Friday, July 19, 2024

Dark Art Emporium’s new, double-artist exhibit not only happily dances with the macabre—it helps actually sell art for artists


These fine words from Dark Art Emporium co-owner Jeremy Schott have always the perfect description of the gallery that has long existed has a speakeasy for art given its location behind The 4th Horseman (which he also co-owns): “It’s just one big fucking unit of weird.”

The two spaces—ran by Schott and Jeremy Cross, or together, The Jeremies—have worked to become one unit of weird quite well, with their latest, double-artist exhibit already proving successful. The exhibit—also part of the restaurant’s special event partnership with Longbeachize, which will allow guests to freely meander the gallery while freely exploring the entirety of the Horseman’s menu and beer selection—brings the masterful graphite world of PeeMonster together with the witty if not outright smile inducing “portraiture” of painter Michele Melcher.

“These are two of our favorite artists to exhibit,” Cross said, “and the response to their newest bodies of work has been fantastic—as expected. We sold much of the show immediately upon release and are happy to welcome guests for this week’s event to explore the gallery.”

The art of Deidre Morton—who goes under the name PeeMonster and represents Black female artists in a way few do—oversees a pencil-centric world that was birthed out of, well, literally drawing herself away from formal art schooling, where she was studying animation in college. In classes, her doodles while somewhat listening to lectures was far more fascinating the subject of her classes—and PeeMonster was born.

PeeMonster, aka Deidre Morton, at the opening night of her exhibit at the Dark Art Emporium in DTLB. Photo by Jeremy Cross.

“I love animation, but this [pencil drawing] makes more sense to me, spiritually,” she said. “Though I still heavily desire to create characters and tell the stories in my head just the same as I did when I wanted to make cartoons for children, there’s a cathartic, therapeutic, and very spiritual experience for me within the process of creating my artwork. Finding my way into, through, and out of the intimate details and patterns while I am drawing with the tiny tips of pencils. It is so necessary for me to slow down and observe the worlds in my head—and I can better cope with the world outside my head for it.”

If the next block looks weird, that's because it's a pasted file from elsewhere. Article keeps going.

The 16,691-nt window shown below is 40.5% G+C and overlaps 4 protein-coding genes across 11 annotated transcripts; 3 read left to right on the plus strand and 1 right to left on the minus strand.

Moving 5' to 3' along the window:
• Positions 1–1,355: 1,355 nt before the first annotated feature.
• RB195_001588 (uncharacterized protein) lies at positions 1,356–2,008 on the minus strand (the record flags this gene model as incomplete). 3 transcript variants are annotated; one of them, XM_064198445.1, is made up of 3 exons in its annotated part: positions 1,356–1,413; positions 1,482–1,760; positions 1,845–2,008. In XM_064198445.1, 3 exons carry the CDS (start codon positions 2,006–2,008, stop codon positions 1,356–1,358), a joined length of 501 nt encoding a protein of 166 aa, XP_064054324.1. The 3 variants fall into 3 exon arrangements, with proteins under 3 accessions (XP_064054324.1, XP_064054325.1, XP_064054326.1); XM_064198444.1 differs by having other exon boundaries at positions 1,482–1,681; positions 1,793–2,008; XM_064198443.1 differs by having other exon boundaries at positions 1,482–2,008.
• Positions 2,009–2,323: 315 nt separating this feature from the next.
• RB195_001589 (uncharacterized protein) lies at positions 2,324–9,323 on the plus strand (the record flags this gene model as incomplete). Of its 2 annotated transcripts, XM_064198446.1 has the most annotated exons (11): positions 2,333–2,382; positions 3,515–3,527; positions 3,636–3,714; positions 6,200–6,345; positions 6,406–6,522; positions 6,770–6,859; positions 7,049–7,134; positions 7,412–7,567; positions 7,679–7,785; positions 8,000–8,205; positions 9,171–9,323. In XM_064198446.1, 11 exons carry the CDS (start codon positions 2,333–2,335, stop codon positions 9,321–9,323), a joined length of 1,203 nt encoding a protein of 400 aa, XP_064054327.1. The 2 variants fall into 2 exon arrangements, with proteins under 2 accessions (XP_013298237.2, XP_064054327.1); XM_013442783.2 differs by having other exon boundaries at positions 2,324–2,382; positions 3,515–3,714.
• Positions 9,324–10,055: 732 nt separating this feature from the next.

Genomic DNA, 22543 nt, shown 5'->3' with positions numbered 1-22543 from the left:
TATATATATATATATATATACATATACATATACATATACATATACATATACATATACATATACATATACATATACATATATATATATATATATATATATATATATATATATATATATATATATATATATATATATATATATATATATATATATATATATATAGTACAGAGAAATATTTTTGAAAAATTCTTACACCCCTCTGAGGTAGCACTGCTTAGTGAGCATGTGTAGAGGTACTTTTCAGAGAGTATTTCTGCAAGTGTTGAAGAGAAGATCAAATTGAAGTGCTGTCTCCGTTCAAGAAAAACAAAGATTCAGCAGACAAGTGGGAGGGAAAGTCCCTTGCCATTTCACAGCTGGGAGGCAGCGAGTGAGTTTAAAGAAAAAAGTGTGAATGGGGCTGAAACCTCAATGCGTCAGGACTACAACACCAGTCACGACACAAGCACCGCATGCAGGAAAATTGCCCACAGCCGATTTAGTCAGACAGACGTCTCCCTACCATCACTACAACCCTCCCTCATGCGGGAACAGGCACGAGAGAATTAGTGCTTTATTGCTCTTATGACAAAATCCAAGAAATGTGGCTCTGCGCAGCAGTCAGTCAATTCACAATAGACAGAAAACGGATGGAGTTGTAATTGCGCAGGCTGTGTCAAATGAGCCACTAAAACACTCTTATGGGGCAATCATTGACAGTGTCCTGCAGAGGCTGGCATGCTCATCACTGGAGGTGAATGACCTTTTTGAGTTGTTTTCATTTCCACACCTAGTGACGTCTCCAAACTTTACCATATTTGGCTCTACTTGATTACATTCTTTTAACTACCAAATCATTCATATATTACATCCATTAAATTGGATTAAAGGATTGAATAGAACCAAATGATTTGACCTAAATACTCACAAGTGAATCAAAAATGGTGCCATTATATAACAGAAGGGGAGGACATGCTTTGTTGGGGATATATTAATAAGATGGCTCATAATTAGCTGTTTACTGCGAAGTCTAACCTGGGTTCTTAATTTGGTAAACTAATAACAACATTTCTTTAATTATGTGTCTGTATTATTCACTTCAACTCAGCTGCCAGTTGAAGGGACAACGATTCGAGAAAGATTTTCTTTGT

Of the seven pieces she has on display for her showing dubbed “The Hybrid Children”—a tale of intimacy between youthful angels and demons—four have already been sold.

On the other side of the gallery sits the work of Melcher, whose witty takes on things of the past are as chuckle-inducing as they are beautiful in technique. Dubbed “The Villagers,” Melcher has taken “weird, old, mostly defunct jobs” from villages of the past—ranging from egglers (those who gathered eggs) to professional mourners (yes, that existed and still does to this day)—and turned them in gorgeously detailed portraits.

Oh yeah, there’s also a leech catcher.

The Pennsylvania-based artist—whose studio is an 1891 brick schoolhouse she converted into a workspace—has always had a fascination with “memento mori, strange history, old master paintings, and a life long delight in ghost stories and the supernatural.”

The exhibit runs through the end of July.

While the gallery is open on Friday and Saturday from noon to 7PM and Sunday from noon to 5PM, guests at The 4th Horseman’s event with Longbeachize will be freely able to explore the gallery that night. The Dark Art Emporium is located behind The 4th Horseman at 121 W. 4th Street.

Brian Addison
Brian Addison
Brian Addison has been a writer, editor, and photographer for more than a decade, covering everything from food and culture to transportation and housing. In 2015, he was named Journalist of the Year by the Los Angeles Press Club and has since garnered 25 nominations and three additional wins. In 2019, he was awarded the Food/Culture Critic of the Year across any platform at the National Arts & Entertainment Journalism Awards.


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